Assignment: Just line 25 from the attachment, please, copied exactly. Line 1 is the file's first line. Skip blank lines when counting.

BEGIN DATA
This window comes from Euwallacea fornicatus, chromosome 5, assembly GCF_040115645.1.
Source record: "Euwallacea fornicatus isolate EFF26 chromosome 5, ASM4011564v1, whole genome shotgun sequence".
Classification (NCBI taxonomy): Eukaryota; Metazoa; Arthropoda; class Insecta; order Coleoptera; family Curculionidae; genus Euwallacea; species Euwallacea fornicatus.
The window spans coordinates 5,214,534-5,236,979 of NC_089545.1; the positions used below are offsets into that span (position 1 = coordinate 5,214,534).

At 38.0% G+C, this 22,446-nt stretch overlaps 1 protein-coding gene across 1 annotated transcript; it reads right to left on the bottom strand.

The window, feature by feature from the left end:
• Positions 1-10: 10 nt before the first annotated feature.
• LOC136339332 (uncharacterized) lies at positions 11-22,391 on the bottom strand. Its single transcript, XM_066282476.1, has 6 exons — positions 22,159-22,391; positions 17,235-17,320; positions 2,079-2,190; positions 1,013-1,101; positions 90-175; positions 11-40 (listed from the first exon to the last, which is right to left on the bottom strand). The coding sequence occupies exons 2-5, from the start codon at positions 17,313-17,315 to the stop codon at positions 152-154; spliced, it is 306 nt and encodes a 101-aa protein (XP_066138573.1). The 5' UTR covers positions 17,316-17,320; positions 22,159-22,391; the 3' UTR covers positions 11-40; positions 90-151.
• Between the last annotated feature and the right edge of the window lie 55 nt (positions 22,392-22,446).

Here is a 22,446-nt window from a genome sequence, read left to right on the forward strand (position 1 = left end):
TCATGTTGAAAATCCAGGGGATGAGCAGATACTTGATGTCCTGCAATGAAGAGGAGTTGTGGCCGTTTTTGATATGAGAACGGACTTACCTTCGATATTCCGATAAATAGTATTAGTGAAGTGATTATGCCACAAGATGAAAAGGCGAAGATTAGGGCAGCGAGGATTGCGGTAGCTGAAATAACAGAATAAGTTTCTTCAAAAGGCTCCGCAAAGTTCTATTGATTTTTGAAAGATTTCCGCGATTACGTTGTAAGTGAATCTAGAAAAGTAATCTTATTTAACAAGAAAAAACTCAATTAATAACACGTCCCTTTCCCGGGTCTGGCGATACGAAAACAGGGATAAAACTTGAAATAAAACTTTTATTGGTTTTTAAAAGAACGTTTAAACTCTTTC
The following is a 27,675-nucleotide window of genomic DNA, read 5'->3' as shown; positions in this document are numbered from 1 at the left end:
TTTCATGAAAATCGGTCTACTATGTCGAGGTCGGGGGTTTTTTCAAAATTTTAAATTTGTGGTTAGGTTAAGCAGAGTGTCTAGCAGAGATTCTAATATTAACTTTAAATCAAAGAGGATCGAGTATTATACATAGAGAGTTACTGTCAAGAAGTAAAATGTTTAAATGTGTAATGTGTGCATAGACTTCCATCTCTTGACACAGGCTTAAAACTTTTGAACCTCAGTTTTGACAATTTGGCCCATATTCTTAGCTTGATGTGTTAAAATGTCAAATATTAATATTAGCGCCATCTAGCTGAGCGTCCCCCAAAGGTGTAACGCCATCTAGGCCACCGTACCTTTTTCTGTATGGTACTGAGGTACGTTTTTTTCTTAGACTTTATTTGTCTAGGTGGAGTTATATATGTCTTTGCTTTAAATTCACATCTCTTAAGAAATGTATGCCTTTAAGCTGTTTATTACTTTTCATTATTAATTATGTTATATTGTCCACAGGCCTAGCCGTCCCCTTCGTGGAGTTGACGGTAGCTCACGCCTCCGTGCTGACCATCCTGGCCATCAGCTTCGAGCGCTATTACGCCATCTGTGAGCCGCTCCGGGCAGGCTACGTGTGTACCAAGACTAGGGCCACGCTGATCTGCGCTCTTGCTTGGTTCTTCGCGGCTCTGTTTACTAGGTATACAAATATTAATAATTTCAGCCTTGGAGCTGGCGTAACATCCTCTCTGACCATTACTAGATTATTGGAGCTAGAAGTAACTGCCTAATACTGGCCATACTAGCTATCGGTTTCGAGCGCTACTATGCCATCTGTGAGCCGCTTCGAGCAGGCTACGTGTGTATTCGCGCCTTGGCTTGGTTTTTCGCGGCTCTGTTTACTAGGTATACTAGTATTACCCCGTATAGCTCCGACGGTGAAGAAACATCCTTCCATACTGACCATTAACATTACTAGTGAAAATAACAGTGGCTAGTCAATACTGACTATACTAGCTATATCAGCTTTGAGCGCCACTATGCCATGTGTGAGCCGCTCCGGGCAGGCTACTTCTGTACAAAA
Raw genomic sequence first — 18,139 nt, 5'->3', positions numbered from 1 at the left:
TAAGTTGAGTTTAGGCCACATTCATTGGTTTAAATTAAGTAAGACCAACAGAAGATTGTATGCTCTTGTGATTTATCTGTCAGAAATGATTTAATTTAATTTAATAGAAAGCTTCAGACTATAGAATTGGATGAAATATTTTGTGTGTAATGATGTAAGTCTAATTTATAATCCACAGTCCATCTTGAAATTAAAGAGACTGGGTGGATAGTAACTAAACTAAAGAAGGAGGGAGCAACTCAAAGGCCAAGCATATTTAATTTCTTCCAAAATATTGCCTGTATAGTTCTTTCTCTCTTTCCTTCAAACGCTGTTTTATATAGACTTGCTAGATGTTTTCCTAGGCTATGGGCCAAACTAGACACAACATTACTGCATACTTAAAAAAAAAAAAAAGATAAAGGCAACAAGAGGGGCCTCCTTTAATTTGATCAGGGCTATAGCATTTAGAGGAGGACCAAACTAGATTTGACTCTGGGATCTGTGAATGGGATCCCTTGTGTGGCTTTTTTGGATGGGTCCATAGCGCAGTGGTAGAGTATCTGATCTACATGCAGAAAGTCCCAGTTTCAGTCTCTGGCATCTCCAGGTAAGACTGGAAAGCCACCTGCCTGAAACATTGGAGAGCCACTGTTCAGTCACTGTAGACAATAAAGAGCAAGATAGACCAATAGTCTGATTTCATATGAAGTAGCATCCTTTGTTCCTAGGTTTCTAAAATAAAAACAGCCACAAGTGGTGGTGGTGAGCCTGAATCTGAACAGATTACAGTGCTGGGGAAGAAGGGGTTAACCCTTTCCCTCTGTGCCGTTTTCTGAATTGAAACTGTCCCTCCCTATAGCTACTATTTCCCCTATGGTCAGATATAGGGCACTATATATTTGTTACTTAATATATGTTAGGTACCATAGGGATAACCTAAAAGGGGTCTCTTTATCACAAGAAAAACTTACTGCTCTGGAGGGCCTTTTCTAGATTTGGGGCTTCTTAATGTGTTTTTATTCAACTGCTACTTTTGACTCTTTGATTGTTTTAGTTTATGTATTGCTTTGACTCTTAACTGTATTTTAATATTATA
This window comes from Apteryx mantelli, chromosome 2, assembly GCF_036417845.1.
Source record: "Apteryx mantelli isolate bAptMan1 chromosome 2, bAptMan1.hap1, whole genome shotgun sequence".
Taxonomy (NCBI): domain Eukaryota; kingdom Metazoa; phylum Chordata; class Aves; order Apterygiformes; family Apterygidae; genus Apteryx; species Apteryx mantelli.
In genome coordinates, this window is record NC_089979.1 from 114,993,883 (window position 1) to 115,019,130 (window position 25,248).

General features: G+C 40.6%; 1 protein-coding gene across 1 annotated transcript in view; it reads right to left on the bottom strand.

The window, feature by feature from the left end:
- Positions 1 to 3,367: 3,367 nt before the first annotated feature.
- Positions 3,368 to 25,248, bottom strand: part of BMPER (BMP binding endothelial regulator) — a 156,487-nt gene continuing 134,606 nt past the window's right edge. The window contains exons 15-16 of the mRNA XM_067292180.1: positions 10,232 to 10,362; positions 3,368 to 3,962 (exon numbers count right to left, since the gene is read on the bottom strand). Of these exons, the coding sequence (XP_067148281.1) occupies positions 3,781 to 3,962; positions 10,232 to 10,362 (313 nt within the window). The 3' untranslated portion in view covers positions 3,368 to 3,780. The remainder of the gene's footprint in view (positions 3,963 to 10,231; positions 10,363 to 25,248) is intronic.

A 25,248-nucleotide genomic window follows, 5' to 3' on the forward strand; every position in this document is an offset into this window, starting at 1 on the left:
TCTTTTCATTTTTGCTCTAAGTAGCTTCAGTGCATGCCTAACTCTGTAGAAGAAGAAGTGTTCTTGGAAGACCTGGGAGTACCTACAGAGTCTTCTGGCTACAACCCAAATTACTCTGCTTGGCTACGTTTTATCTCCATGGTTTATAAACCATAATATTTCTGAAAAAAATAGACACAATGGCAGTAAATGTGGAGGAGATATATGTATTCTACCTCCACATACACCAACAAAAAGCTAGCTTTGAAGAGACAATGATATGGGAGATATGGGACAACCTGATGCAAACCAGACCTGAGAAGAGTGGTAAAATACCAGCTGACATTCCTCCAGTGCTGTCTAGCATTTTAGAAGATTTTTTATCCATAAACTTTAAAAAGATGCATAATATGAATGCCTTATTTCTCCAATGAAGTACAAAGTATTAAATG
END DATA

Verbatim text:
TCTTTTCATTTTTGCTCTAAGTAGCTTCAGTGCATGCCTAACTCTGTAGAAGAAGAAGTGTTCTTGGAAGACCTGGGAGTACCTACAGAGTCTTCTGGCTACAACCCAAATTACTCTGCTTGGCTACGTTTTATCTCCATGGTTTATAAACCATAATATTTCTGAAAAAAATAGACACAATGGCAGTAAATGTGGAGGAGATATATGTATTCTACCTCCACATACACCAACAAAAAGCTAGCTTTGAAGAGACAATGATATGGGAGATATGGGACAACCTGATGCAAACCAGACCTGAGAAGAGTGGTAAAATACCAGCTGACATTCCTCCAGTGCTGTCTAGCATTTTAGAAGATTTTTTATCCATAAACTTTAAAAAGATGCATAATATGAATGCCTTATTTCTCCAATGAAGTACAAAGTATTAAATG